In the ecology of plains habitats, prairie dogs are a keystone species and ecosystem engineer. Prairie dogs and their burrows provide shelter for many different species of organisms, increase water permeability, add organic matter to the soil, and serve as an important prey species. Historically, the Gunnison’s prairie dog (Cynomys gunnisoni) was present on the land that is now the Sevilleta National Wildlife Refuge (SNWR). However, ranchers extirpated prairie dogs from the area in the 1960’s. Reintroduction of the Gunnison’s prairie dog began in 2010 and has now grown to encompass four separate 9 hectare plots, with over 3,000 individuals having been released since 2010. Prescribed fire has been shown to help with the expansion of black tailed prairie dog communities, and previous studies at the SNWR showed that prescribed burn increased settling and survival rates of reintroduced prairie dogs. Prairie dogs are a highly social species that use communication and alarm calls to warn others of predators, and the reduced vegetation height of burned areas is presumed to aid in predator detection. This experiment tests reintroduced Gunnison’s prairie dogs’ response to prescribed burns and reduced vegetation height. We used trapping and  behavioral observations to collect data on density of treatment versus control plots and movement of individual prairie dogs. We hypothesize that the burned plots will contain a higher density of individuals when compared to the unburned controls, and higher rates of movement towards treatment plots.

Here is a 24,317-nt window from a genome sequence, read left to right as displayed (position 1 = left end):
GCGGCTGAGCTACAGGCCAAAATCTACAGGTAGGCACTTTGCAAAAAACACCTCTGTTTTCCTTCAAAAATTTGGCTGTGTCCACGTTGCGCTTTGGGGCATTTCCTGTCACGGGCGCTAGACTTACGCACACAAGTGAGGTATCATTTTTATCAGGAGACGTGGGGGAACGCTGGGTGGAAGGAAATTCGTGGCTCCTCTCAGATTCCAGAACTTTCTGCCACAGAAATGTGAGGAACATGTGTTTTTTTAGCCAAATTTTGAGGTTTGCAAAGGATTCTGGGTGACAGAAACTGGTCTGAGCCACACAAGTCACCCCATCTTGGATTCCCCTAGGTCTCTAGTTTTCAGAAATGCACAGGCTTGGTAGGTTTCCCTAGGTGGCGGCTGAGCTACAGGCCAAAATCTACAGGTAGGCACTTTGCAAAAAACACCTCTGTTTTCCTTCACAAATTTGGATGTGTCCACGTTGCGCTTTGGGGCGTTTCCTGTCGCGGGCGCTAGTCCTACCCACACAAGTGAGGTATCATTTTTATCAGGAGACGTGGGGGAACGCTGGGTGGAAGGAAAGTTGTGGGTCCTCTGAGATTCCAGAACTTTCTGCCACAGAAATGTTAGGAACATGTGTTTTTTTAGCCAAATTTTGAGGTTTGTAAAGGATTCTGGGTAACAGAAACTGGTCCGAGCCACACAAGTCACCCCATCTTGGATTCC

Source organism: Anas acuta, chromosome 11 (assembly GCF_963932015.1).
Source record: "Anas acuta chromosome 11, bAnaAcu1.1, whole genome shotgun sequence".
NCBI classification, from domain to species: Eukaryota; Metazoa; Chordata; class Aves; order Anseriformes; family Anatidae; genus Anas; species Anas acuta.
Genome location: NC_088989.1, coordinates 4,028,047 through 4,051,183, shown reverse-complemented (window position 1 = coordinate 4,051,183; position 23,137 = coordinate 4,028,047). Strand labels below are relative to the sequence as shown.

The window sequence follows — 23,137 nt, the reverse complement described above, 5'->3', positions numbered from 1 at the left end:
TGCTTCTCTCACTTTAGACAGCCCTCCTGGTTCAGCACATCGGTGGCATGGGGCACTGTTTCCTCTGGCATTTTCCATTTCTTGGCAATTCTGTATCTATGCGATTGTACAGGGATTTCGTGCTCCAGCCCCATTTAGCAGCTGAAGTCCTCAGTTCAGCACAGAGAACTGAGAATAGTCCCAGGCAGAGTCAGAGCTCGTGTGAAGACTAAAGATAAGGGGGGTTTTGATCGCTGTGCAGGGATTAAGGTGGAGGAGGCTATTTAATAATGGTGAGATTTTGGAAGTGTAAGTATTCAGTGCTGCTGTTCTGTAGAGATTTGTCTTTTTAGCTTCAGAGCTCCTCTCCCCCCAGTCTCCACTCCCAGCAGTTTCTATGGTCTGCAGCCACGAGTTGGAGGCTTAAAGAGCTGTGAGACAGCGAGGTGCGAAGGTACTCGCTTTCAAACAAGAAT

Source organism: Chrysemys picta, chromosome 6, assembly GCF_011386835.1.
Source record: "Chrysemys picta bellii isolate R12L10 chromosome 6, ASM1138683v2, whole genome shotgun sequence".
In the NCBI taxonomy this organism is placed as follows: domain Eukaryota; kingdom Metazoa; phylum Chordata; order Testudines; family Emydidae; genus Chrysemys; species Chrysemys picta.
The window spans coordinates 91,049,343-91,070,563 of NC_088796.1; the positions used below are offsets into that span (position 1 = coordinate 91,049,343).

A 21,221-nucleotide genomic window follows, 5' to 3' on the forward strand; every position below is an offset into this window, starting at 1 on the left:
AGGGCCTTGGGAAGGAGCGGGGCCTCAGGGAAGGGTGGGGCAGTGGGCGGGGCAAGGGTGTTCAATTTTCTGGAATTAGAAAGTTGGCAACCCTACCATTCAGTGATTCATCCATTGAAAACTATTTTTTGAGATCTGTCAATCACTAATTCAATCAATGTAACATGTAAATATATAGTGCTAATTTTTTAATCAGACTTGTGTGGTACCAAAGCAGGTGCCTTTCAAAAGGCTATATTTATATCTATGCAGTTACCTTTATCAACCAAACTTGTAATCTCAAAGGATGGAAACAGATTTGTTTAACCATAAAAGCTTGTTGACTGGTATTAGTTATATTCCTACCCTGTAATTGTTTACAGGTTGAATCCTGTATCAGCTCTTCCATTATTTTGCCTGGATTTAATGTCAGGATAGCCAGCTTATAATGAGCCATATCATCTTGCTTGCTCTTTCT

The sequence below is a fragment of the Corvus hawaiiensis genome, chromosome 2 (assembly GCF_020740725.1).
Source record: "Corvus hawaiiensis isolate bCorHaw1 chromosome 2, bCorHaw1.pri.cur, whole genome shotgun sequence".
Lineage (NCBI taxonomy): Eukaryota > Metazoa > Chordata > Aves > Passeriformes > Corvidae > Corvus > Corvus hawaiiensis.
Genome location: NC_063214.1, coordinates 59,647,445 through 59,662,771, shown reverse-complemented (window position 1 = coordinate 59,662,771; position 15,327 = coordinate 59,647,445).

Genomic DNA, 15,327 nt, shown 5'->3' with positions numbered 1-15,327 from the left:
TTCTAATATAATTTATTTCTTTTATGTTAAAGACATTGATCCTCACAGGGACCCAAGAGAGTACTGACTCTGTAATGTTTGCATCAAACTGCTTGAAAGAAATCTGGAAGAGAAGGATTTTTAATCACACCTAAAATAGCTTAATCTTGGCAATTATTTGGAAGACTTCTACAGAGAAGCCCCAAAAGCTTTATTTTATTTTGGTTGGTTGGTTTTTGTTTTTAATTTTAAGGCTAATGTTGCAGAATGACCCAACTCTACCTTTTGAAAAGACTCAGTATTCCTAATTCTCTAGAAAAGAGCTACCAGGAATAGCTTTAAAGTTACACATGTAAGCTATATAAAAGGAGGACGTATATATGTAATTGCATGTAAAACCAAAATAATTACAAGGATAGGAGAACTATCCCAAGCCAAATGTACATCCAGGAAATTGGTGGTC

Angela Ingrassia

a-ingrassiaAngela and Joaquin’s 2016 REU project was, “Gunnison’s Prairie Dog response to prescribed burn and vegetation height reduction during the initial reintroduction period.”